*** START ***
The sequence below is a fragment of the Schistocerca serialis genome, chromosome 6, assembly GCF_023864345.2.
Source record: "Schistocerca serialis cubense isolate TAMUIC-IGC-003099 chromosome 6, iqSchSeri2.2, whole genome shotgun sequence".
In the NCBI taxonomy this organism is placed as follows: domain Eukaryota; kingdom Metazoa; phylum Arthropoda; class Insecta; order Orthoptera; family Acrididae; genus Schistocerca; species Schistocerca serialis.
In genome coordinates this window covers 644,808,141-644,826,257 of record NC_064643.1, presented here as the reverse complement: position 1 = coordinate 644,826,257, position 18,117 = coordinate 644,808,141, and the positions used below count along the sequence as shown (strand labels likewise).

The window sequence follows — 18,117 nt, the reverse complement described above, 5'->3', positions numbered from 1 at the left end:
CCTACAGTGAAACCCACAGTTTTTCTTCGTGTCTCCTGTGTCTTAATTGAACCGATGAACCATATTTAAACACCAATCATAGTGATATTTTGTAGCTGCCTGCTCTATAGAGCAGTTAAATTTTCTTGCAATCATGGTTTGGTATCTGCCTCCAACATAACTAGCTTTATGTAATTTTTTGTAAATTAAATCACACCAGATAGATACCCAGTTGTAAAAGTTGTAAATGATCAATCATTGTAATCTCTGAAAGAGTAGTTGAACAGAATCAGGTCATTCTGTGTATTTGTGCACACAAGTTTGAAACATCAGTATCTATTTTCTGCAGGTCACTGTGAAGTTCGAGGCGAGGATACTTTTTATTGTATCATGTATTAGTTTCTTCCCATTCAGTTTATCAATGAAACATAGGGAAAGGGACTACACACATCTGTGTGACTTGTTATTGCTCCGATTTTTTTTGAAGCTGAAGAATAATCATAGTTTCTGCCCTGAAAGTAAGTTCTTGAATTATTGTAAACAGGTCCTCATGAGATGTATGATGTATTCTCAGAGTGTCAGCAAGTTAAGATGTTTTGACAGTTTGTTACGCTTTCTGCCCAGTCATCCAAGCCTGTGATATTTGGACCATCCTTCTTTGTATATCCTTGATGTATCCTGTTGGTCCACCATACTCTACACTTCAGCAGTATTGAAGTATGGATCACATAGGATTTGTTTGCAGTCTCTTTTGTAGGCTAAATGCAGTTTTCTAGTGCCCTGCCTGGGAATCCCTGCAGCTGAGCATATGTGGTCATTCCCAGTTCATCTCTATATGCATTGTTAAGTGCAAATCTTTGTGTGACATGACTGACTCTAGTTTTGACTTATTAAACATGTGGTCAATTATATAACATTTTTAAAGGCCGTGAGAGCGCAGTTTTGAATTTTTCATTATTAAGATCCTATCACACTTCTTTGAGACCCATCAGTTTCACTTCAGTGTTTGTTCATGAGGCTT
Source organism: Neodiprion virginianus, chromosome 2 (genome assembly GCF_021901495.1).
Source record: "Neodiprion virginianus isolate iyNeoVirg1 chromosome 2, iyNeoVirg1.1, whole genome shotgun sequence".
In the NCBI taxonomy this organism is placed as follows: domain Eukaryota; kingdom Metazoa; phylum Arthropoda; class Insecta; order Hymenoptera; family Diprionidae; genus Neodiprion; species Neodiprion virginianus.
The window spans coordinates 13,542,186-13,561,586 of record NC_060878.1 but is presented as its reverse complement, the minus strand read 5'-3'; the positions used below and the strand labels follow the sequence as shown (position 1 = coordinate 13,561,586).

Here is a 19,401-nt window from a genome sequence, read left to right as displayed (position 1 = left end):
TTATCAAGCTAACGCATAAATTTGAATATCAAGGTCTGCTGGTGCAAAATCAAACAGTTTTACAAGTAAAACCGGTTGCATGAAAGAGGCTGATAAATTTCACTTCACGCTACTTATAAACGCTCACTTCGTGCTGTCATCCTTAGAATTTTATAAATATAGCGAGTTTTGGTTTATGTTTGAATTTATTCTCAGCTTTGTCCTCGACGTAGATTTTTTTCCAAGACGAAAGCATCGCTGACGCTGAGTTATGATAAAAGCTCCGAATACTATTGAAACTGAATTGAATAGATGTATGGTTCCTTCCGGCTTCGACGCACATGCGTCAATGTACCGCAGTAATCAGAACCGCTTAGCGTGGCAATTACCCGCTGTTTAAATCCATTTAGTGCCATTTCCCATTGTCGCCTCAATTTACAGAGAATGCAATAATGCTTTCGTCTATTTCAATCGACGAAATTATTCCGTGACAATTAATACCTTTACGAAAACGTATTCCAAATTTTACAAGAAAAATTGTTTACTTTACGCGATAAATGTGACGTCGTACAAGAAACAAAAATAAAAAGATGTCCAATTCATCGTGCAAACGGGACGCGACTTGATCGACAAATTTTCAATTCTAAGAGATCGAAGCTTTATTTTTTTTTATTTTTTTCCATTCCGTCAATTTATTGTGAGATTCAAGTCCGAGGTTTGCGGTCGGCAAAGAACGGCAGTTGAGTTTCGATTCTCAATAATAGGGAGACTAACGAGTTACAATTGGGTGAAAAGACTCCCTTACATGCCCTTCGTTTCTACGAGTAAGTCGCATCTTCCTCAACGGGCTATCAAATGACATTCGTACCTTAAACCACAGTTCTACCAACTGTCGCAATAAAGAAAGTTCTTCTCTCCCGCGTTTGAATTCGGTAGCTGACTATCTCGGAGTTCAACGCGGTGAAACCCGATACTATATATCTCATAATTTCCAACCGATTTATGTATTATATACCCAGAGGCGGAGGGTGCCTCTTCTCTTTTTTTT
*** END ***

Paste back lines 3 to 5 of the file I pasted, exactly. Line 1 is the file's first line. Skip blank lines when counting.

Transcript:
In the NCBI taxonomy this organism is placed as follows: domain Eukaryota; kingdom Metazoa; phylum Arthropoda; class Insecta; order Orthoptera; family Acrididae; genus Schistocerca; species Schistocerca serialis.
In genome coordinates this window covers 644,808,141-644,826,257 of record NC_064643.1, presented here as the reverse complement: position 1 = coordinate 644,826,257, position 18,117 = coordinate 644,808,141, and the positions used below count along the sequence as shown (strand labels likewise).

The window sequence follows — 18,117 nt, the reverse complement described above, 5'->3', positions numbered from 1 at the left end: